She writes, “implacable these gods” and checks
her shoulder for an angel, if he were
there, he might say how to bring herself around to less
confusion: instead, alone, she churns
“no one ever told me how I ought to think
of freedom: whether it might mean:
a sort of wryness to impediment…” & trails off: scribbles ink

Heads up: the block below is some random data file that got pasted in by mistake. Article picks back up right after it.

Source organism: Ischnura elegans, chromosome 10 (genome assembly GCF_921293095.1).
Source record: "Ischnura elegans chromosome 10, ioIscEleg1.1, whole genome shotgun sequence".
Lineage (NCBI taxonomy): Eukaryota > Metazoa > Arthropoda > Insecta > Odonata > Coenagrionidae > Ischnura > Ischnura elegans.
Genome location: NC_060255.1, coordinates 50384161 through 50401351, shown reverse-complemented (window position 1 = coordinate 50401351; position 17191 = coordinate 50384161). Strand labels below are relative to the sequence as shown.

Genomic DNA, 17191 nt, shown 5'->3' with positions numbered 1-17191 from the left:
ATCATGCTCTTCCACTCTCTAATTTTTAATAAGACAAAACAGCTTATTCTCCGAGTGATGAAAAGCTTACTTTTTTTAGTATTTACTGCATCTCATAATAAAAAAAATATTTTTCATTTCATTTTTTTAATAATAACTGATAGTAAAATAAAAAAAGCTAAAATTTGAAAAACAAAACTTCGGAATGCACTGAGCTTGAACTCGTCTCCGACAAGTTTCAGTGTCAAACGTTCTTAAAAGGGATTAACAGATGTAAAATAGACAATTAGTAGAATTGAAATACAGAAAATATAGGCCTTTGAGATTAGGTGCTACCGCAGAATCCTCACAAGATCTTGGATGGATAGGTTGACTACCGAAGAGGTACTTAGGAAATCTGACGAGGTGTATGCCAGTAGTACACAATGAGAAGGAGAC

& wants to be unseen
cincture / suture / callow
she slivers off a smaller self to set in ink
a set of anxious sonnets: her hands swallow
themselves in repetition: reality winks:
a word has no god: she cuts her arms to bits:
& tries to clean her brain with spit.
Evelynn Black received her MFA from Cornell University. Her poems have appeared in Requited, Peculiars Magazine, and The Seattle Review. She lives in Seattle and is at work on a book about light, and a book about schizophrenia.